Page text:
“We were impressed by the charm of all members of the New Zealand native race. One must not dare to compare Maoris with the original inhabitants of Australia, that we had met earlier in the tour. Generally speaking, Maoris, although a native race, are polite, charming and have a reasonable appreciation of the civilised way of life.
Dressed in the traditional grass skirts, the Maoris treated us to an exhibition of dancing followed by an impressive selection of Maori songs, rendered by a mixed choir. It was here, in 1933, that I first heard a version of the song which, a decade later, Grace Fields was to make popular under the title of ‘Now is the Hour’.”
Right, OK, OK. I think that’s quite enough of that for the moment. But before we go to the news, there’s just time for a little music. Having heard so much about it, I’m sure you are keen to hear ‘Now is the Hour’, so here it is. According to Wikipedia, incidentally, this was not a traditional Maori song at all, but was originally published in 1913 as ‘Swiss Cradle Song’ and credited to an Australian: the Maoris adapted the tune to their own words. No doubt there is room here to have an interesting debate about cross-cultural fertilisation and authenticity in popular music, but I think I’m going to leave Gracie to it and have a lie-down.
Take it away, Gracie!
* This blog in no way endorses the attitudes implied by this remark.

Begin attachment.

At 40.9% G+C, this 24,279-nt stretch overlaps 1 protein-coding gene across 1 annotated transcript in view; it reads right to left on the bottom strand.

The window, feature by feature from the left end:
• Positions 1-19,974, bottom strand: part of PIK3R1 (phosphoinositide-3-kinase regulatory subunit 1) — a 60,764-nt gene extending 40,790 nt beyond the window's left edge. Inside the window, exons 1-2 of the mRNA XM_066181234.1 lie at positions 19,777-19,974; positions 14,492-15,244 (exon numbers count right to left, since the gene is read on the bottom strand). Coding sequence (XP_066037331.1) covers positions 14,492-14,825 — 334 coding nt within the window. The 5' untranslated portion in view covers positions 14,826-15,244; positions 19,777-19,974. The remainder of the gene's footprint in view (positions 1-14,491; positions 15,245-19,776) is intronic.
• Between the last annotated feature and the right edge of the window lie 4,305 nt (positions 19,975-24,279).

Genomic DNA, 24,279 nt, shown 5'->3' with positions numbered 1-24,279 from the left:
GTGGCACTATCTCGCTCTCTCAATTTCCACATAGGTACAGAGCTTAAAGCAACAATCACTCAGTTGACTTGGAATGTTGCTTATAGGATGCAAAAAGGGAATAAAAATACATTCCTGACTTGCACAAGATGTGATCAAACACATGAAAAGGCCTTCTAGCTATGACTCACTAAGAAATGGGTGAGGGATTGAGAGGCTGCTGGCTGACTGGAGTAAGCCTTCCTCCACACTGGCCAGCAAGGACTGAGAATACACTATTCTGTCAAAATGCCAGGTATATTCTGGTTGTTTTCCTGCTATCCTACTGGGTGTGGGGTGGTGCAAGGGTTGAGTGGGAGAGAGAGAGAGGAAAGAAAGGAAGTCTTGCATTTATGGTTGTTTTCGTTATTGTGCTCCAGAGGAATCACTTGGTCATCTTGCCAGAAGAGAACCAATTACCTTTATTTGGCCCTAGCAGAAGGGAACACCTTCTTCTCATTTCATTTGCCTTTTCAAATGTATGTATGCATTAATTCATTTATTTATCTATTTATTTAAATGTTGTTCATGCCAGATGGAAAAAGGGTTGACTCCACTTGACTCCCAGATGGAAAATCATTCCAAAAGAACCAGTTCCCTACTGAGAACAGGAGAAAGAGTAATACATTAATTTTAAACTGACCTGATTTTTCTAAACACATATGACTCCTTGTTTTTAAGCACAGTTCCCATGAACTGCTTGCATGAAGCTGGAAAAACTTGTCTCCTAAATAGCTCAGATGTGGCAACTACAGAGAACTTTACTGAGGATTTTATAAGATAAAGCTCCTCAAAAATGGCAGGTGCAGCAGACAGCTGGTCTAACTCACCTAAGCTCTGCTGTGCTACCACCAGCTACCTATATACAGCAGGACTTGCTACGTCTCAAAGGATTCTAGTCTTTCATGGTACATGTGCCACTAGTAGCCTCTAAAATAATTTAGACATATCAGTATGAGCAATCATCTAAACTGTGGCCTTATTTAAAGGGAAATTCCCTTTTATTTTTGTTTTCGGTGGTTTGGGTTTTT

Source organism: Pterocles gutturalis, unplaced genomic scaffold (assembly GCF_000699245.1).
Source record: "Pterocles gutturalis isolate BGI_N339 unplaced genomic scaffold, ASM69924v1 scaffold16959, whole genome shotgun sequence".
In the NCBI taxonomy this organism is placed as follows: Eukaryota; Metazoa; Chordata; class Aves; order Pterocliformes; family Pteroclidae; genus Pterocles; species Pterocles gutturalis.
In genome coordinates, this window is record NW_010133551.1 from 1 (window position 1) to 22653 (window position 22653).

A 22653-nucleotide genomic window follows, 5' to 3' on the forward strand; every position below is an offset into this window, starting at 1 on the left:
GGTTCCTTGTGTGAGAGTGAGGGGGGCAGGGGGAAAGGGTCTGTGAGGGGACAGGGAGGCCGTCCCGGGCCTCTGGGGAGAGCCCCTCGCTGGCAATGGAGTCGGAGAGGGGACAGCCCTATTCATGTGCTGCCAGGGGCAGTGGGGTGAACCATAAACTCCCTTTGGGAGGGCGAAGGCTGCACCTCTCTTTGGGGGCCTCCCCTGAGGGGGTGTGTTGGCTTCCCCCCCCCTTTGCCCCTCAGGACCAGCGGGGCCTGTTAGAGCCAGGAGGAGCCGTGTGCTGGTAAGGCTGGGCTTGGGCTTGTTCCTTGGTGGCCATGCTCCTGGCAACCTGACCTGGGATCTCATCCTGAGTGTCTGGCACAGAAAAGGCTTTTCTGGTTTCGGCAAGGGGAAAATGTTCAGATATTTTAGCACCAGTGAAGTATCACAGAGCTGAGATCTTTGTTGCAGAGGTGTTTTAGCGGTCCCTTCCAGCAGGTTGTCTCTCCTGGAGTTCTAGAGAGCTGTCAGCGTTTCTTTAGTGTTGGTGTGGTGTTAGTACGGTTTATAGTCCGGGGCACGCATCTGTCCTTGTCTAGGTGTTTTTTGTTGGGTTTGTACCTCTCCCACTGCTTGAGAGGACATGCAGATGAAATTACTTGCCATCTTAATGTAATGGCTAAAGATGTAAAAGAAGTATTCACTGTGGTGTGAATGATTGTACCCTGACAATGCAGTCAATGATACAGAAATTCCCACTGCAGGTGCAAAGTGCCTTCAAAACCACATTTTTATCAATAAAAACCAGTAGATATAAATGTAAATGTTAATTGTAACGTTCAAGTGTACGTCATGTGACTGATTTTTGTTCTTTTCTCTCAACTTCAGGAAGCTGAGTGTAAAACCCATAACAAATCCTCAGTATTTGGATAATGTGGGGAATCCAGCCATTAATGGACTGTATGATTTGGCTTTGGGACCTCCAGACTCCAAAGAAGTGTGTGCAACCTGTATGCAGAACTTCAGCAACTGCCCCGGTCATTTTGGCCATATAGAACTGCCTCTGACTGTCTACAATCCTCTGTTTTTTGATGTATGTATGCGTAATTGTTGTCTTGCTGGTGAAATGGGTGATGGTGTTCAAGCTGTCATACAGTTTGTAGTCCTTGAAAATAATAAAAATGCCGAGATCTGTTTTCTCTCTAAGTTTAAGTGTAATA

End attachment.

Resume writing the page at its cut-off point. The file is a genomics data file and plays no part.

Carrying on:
** These are literal spectacles.
*** Not usually a part of traditional Maori costume. Perhaps worn for the benefit of the tourists?
I’ve been catching up on my reading, and happened to be browsing through the Silver Jubilee special edition of Punch
(- ah, those eminently civilised and agreeable humourists of yesteryear – Basil Boothroyd! Sheridan Morley! Christopher Booker! – not to mention my dear old chum and quaffing partner Wallace Arnold) when I came across this –
Now, to my rheumy old eyes, this looked very much like an advertisement for that innovative recording Metal Box by Public Image Limited and, indeed, the (dread word!) logo does look very similar.
“But how can this be?” – quoth I – “surely the Sex Pistols were still in full flower in Jubilee Year, and have I not just – a few pages earlier – been reading some good-natured chaff on that very subject by dear old Kenneth Robinson?”. Closer inspection (with my reading glasses on) revealed that it was an advertisement for Metal Box Limited, the well-known manufacturers of … metal boxes.
Now there is nothing wrong with a little creative reappropriation, or as our chums sur le continong say détournement* (though who would have guessed that the young Lydon was a subscriber to Punch?)
But imagine my surprise when – coming a little more up-to-date – I read this in the latest edition of Mojo magazine –
“The duo [i.e. Wobble and Levene] booked four early February dates … billed as “Metal Box in Dub” to air instrumental improv takes on PIL’s classic album from 1979. Wobble, however, contacted MOJO to say that … he received a letter from John Lydon’s lawyers threatening legal action, and that … Lydon sought to copyright “Metal Box” in his name alone …”
A fine kettle of worms, methinks.